For most of these activities, you can determine whether you’ve reached the recommended intensity level by using the talk test (this won’t work if you’re swimming). You should be able to talk, but not necessarily sing.
“Singing requires more breath control that you’re going to lose when you’re in that moderate physical activity intensity level,” Pire said. “But essentially, instead of measuring pulse and calculating heart rate and all that other stuff, I like using the talk test because it’s simple for anybody to do.”
The fitness level of each individual is unique, so what you might consider moderate exercise might be vigorous to your neighbor. Some older people can run a couple of miles, whereas others may struggle to walk a couple of blocks.
The starting point of your aerobic activity is going to be dependent on your level of fitness. How far you go and for how long will be dictated primarily by your breathing, but you may also be limited by how your muscles react if you’ve been sedentary for a while.
Start where you can. If you can only walk a few blocks, start there and work your way up slowly. Maybe you can swim only a few laps, or ride your bike a little way. It doesn’t matter how far or how fast you go, as long as you go.
Make a plan. Set reasonable, attainable goals for yourself, and keep track of your progress. Acknowledge the gains you’ve made, and consider rewarding yourself in some way — get a massage or buy some new workout clothes.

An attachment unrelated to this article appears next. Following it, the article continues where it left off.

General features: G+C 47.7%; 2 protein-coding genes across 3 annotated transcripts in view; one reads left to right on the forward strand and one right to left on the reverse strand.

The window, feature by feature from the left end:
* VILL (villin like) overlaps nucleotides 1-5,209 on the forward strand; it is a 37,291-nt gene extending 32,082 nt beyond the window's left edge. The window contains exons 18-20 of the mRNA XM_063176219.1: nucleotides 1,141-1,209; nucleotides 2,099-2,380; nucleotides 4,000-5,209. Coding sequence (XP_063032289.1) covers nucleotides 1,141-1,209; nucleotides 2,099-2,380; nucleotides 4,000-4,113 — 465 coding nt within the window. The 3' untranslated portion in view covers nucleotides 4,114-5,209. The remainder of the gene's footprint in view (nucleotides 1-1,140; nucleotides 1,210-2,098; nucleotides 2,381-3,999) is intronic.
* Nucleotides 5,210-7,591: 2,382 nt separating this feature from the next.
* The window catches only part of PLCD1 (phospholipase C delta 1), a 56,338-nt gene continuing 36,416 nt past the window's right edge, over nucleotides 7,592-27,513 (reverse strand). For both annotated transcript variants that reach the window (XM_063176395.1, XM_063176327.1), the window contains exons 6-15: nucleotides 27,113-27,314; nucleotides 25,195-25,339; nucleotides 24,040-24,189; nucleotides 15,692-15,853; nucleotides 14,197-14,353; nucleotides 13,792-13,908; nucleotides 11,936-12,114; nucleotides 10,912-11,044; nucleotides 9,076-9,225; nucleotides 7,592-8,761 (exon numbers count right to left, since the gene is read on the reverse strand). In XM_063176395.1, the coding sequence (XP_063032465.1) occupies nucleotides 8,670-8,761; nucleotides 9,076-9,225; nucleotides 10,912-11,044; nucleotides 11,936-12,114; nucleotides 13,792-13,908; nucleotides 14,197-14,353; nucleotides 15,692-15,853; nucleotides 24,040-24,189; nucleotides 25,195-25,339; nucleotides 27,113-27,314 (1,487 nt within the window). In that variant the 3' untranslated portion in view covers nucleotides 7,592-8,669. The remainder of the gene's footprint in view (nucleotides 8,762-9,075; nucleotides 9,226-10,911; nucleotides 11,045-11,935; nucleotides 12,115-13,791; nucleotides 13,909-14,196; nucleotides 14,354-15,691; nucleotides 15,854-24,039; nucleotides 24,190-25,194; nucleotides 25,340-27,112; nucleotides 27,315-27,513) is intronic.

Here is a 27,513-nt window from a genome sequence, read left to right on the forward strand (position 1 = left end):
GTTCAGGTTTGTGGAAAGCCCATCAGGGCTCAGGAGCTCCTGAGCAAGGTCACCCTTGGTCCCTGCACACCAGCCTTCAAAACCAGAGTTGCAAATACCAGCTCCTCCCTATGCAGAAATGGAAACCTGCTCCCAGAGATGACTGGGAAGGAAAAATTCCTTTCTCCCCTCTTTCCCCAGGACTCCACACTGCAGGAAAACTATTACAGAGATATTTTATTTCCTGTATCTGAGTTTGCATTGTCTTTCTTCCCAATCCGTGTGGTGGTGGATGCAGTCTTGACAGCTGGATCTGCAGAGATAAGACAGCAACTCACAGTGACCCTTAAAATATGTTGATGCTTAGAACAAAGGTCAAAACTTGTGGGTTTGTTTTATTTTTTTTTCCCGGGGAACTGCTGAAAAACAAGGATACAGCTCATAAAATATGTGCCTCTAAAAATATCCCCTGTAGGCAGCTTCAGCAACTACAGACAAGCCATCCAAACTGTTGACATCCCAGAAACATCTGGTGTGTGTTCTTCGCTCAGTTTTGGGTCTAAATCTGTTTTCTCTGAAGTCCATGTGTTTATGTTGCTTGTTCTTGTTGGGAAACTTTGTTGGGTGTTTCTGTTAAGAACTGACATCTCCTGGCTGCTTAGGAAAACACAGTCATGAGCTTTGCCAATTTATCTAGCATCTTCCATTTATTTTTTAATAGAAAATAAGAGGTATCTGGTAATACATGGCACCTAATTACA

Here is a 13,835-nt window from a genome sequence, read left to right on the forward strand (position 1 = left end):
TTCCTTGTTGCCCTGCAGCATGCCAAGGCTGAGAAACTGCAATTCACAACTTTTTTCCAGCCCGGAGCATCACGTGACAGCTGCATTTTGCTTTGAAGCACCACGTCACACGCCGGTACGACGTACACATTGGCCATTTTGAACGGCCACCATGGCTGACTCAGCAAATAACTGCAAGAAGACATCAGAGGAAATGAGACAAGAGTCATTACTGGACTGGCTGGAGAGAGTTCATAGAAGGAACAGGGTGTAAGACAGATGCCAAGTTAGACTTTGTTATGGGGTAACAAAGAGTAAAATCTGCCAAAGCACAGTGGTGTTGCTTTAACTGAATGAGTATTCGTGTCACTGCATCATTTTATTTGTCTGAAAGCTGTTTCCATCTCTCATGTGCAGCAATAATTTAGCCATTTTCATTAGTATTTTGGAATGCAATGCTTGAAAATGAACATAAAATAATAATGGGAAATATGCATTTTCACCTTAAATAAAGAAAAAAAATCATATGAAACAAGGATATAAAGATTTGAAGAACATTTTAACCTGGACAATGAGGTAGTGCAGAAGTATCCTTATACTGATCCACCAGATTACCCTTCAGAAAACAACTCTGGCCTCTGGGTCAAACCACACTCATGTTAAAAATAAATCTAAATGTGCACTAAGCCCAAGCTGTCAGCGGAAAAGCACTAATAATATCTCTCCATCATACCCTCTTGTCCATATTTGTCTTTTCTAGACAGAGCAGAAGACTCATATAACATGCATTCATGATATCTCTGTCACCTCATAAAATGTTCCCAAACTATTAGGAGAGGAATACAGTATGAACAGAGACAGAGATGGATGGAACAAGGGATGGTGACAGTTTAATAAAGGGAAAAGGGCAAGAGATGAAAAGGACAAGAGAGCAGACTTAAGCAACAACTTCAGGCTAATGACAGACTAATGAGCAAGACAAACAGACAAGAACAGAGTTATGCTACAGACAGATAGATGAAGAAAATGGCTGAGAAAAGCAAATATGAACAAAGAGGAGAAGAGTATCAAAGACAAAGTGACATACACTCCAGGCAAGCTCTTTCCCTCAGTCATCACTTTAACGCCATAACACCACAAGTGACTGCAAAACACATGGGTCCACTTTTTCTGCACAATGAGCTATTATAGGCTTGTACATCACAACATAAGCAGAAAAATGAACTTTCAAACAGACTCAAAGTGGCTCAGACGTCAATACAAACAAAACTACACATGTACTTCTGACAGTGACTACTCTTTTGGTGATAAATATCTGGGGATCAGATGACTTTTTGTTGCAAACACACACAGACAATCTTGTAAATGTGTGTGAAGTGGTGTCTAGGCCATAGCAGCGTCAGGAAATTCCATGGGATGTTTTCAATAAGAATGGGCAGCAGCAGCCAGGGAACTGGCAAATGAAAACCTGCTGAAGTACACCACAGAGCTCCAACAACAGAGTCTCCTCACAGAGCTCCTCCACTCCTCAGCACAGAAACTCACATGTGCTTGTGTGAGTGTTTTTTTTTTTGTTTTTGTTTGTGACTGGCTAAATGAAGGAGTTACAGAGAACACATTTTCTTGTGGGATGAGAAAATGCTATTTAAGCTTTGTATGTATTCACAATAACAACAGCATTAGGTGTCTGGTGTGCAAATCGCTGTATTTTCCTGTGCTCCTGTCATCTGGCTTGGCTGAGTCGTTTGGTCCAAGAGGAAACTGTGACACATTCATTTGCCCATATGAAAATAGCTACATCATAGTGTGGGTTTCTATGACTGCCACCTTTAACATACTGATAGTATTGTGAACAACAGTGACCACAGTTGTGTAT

Make it a habit. Build your workout into your schedule, and put it on your calendar. Once it becomes part of your regular routine, you won’t have to talk yourself into it each time. It will become easier — especially after you start noticing your progress. Work your way up until you reach 30 to 60 minutes of activity at least 5 days a week.
If you haven’t been active for a while, or if you have certain physical or health limitations, understand how your condition affects your ability to be physically active, and then work within those limitations. Always talk to your doctor before starting a new exercise program.
Make sure you’re in a safe environment when starting out. Avoid places that have physical obstacles that may be challenging until you build up your strength and confidence. If you have balance issues, do exercises that improve balance to minimize your risk of falling.
If you have a mobile phone, make sure you take it with you. If you don’t have one, consider getting one for safety’s sake. Always let someone know where you are going and when you expect to be back.
It’s always easier to get motivated and stick to a schedule if you have a workout buddy. Find someone who is near your same level of fitness and make a commitment to each other to meet and exercise together. Not only will you help each other show up, you’ll have someone with you in the event you need assistance.
“Do something that you can do, and do it in a safe environment,” Pire said. “You want to be safe, you want to be careful, and you want to start where you can start and progress slowly.”
July 07, 2015
Janet O’Dell, RN